Wednesday, February 7, 2024

Publish Bicep modules to registries with the source.

Bicep offers the ability to store your modules in a registry in Azure. This is based on storing them in an Azure Container Registry (ACR).

This approach offers several advantages, especially regarding DevOps practices, version control, shared access, and reusability.

Let’s consider the module below, which creates several Azure Virtual Desktop (AVD)- related resources, such as host pools, workspaces, and application groups.

Publishing your modules to an ACR is quite easy. In this example, I’ll use Azure CLI. First, create an ACR in case you don’t have one yet. Since an ACR is just another resource in Azure, you can use Bicep to create one, as shown below.

Now use the publish command, provide the bicep module you want to publish, and provide the target location, the ACR, and where you want to store it.

The result looks like the below: a container repository is visible under repositories.

You can now start using modules inside your Bicep templates. In the example below, I’m referencing the module stored in the ACR that creates the Azure Virtual Desktop resources.

Today, you already have the ability in VScode to view the source of the module; simply hit F12, and you are provided with the source.

This is, however, the transpiled version based on ARM Templates in JSON. Wouldn’t you rather want to see the Bicep module instead? You now can.

There is an experimental feature called publishSource that you can add to your bicepconfig.json. Afterward, you can add the option — with-source to your publish command.

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When you now press F12 you can see the original Bicep module containing our AVD resources! 💪 When you hover over the file name, you can see the source location, the ACR, module name, and version.

This makes working with Aure Container Registries a lot more convenient!

📖 Looking to get started with Bicep? I authored and published the book Getting started with Bicep: Infrastructure as code on Azure

Sunday, January 14, 2024

Exporting and importing variables between Bicep files: compileTimeImports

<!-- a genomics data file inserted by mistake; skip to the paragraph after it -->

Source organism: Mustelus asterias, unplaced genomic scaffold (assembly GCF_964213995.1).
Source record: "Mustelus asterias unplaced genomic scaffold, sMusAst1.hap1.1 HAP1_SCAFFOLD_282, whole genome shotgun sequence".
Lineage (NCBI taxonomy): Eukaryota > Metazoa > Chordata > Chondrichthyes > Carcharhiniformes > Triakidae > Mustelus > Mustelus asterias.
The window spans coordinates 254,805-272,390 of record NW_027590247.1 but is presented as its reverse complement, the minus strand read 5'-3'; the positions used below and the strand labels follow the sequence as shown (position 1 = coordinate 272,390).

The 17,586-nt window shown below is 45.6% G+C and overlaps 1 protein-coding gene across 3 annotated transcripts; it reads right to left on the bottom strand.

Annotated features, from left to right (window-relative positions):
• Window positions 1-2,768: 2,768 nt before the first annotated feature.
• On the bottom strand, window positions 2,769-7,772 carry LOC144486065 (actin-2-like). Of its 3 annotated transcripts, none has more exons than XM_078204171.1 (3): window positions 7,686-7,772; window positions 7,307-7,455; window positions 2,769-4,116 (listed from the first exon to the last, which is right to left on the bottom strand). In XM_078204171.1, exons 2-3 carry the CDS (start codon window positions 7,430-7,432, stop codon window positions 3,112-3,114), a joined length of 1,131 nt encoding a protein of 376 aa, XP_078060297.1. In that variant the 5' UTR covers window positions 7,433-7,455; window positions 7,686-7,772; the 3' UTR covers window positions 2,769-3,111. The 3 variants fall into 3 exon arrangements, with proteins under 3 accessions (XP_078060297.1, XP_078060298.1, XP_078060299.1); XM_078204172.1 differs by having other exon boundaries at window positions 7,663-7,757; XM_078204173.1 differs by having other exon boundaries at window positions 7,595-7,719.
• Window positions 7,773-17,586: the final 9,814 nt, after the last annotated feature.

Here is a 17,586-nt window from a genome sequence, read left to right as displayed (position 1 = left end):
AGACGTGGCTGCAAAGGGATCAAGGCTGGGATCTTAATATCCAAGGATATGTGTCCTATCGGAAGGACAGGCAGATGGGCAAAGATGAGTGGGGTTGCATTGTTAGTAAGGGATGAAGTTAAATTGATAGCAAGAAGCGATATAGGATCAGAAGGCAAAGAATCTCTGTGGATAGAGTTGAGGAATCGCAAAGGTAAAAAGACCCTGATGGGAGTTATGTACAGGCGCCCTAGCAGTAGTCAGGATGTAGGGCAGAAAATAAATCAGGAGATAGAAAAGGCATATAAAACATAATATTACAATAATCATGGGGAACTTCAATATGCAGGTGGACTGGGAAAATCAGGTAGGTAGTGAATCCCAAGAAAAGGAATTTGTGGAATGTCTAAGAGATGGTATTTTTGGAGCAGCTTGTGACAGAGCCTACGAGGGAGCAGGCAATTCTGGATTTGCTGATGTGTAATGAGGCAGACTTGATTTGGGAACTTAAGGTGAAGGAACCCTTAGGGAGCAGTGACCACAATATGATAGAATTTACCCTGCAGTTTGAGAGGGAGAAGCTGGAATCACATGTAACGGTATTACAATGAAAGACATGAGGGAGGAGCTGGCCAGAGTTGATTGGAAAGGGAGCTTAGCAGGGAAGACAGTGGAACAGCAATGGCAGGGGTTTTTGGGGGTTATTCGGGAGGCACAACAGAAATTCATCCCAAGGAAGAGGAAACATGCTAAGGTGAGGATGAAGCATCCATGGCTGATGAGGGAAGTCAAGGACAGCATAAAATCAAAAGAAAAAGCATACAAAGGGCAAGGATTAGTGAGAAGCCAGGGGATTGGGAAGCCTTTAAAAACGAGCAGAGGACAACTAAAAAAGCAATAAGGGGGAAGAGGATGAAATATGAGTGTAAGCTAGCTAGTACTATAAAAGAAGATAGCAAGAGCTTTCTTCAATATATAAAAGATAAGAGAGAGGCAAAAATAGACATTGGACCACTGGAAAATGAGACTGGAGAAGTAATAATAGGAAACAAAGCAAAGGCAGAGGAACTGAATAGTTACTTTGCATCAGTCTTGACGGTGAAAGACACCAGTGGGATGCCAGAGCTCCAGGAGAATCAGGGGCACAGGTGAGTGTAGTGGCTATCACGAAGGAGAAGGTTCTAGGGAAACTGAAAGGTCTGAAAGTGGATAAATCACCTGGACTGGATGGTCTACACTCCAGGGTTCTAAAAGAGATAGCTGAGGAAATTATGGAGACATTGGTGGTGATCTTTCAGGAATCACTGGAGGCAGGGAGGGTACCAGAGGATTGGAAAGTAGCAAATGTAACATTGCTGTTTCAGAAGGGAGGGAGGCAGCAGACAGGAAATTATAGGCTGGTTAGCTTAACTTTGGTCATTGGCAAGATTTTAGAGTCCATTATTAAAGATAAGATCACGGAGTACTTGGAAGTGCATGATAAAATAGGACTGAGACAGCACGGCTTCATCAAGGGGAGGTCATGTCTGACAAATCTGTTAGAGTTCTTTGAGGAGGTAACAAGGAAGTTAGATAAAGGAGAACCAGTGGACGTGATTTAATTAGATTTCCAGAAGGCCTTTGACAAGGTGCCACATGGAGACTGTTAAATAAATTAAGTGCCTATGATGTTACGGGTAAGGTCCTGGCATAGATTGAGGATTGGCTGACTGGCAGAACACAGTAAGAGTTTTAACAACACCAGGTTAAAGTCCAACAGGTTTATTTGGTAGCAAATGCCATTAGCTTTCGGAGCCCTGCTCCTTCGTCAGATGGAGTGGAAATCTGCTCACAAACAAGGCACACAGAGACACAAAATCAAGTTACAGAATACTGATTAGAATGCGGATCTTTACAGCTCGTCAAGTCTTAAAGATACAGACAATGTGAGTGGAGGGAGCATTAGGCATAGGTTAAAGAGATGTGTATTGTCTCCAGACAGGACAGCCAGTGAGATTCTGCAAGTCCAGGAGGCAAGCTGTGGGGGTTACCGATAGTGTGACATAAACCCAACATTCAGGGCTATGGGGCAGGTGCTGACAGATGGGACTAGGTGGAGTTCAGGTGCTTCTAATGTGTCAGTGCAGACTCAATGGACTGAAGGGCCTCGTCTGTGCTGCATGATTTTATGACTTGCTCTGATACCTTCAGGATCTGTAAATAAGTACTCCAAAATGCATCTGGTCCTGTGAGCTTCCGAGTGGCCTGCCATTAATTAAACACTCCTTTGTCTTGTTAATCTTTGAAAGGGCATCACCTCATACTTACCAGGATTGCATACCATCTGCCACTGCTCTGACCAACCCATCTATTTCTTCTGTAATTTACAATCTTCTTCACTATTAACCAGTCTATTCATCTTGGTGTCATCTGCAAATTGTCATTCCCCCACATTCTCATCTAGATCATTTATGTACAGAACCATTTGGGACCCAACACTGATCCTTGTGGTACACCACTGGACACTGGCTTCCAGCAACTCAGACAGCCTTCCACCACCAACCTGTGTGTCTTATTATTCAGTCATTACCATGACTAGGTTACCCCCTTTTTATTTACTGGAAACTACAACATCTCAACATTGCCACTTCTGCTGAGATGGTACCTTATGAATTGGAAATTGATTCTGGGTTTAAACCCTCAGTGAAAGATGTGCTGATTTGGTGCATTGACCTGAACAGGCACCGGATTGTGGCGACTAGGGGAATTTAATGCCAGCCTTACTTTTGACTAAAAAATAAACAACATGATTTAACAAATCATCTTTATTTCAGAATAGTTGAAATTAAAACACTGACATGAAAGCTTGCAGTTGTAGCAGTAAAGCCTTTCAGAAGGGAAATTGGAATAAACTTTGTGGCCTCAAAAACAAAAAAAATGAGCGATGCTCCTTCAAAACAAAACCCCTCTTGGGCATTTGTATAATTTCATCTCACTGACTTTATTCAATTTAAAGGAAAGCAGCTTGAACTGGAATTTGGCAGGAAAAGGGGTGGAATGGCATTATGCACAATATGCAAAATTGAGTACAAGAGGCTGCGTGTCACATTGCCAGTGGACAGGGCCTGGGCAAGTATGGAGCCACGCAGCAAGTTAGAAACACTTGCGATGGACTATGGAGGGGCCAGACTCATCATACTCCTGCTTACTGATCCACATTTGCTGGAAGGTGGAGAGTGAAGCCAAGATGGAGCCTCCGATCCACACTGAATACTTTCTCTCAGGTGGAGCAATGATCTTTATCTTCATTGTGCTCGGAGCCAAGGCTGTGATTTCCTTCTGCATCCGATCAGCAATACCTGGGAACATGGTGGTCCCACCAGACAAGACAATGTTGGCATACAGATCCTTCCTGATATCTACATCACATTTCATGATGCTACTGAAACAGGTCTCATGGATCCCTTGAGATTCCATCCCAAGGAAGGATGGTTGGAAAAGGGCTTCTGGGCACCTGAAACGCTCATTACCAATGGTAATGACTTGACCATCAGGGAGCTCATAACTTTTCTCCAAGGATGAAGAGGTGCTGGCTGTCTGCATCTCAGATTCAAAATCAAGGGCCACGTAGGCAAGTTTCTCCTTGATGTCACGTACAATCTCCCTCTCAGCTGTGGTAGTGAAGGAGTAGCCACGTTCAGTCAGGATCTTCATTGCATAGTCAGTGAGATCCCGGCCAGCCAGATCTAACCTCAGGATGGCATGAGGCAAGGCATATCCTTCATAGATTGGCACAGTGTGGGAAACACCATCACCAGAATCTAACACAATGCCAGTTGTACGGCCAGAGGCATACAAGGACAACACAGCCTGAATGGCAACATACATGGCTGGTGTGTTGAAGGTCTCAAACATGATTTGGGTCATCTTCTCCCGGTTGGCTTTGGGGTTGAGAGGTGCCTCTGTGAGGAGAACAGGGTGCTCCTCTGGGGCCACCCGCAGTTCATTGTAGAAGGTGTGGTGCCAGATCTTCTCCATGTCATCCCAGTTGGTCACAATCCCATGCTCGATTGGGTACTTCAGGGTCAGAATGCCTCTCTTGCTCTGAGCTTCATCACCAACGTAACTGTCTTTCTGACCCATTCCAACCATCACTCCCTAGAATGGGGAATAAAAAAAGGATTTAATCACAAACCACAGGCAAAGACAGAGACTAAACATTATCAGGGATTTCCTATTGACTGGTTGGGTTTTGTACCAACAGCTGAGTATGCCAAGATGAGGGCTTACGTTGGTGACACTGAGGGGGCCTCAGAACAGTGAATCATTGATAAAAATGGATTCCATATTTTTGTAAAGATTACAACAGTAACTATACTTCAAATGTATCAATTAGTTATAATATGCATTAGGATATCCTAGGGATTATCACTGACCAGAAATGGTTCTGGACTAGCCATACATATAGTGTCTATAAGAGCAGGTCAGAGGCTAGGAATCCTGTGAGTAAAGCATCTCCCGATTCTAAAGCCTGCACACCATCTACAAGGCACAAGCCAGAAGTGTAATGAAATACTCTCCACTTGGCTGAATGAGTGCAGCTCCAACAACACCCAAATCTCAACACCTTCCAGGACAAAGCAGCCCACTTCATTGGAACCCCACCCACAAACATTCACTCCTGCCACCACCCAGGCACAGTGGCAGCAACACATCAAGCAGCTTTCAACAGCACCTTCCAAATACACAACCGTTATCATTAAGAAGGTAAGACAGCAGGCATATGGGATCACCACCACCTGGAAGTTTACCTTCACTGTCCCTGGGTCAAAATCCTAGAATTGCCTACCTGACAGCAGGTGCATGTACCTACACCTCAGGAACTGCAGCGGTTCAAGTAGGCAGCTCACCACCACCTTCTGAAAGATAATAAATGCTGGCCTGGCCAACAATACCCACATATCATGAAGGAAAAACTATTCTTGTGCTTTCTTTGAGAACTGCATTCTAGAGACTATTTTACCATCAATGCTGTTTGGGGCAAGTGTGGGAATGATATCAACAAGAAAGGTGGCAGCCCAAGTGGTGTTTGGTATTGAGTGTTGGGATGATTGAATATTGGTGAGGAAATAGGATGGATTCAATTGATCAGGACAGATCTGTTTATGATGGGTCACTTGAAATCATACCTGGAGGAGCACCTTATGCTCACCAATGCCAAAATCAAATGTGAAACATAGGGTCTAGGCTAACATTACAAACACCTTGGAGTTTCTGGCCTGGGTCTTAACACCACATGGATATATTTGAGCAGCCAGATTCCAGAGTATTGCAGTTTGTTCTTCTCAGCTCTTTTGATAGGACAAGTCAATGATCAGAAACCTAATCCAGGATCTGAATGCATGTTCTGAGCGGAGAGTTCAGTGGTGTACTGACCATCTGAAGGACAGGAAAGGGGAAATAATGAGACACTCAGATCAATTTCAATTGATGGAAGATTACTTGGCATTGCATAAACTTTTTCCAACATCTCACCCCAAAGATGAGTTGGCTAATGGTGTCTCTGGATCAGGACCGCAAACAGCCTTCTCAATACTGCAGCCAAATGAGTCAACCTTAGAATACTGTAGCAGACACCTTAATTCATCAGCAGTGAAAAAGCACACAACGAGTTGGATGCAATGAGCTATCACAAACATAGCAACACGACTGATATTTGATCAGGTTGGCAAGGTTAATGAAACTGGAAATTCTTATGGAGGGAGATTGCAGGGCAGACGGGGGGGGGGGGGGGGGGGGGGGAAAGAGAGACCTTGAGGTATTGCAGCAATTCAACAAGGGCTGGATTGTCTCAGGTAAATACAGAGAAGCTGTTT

Infrastructure as Code (IaC) has revolutionized how we manage and provision IT infrastructure. Azure’s adoption of this concept through Bicep, a domain-specific language, has made it easier and more efficient.

In case you’re (still) wondering what Bicep is, it is an open-source language developed by Microsoft for declaratively deploying Azure resources. It aims to simplify the authoring experience and provide a cleaner syntax compared to ARM templates. Bicep files are transpiled into ARM templates, making it a powerful yet user-friendly tool for Azure deployments.

In this blog, I cover how to use a feature (experimental) that allows you to export and import variables, user-defined functions, and user-defined types.

It has been in the Bicep builds for some time, but it’s a very useful feature, and I have never published on this before. Before you dive deeper into the functionality of exporting and importing variables between Bicep files, it’s important to highlight that this feature is currently experimental. To use this experimental feature of exporting and importing variables in Bicep, you need to enable it explicitly. This is done by modifying the bicepconfig.json. The configuration to add or modify is compileTimeImports, which should be set to true.

Now consider the Bicep module below. This module deploys a few Azure Virtual Desktop (AVD) resources like a host pool, application group, and workpace.

Note that you can use the @export() decorator. This makes the variable ‘prefix’ importable by other Bicep files or Bicep modules. As a result, we reuse the value without declaring it across multiple files. This is a simple example, but you can imagine adding multiple variables or even user-defined functions and user-defined types.

You can now use the exported variables in other Bicep files in a couple of different ways. To import a single value, use the import state as shown below. You use the keyword Import, followed by the name of the variable, followed by the source Bicep file. Super easy, right? You can now use the ‘prefix’ variable inside this Bicep file. In this example, we use it in line 23 to generate a name for the network interface.

If you want to import it using another name or alias, simply use the method below. You can now use the variable by referring to the alias you defined. In this case, ‘i_prefix’.

You can, of course, also import multiple variables at once using the code above by referring to them all individually.

Finally, an even easier way is to import all exported variables by using the ‘*’ sign as shown below. You can now use ‘imported’ as the name and specify the variable after the ‘.’ sign, and the Bicep VSCode extension even picks up on this, providing you with an auto-complete.💪

The great thing is you can also import inside .Bicepparam files in the same way. In the example below, I import the values and use them as values for my parameter files. If you are new to Bicepparm files, follow a previous article where I explain how this works.

It might seem like a simple feature, but to me, it is a super welcome addition to the language. It avoids declaring certain variables or types multiple times and improves reusing code. I like it, and the possibilities and use cases are endless! What do you think?

📖 Looking to get started with Bicep? I authored and published the book Getting started with Bicep: Infrastructure as code on Azure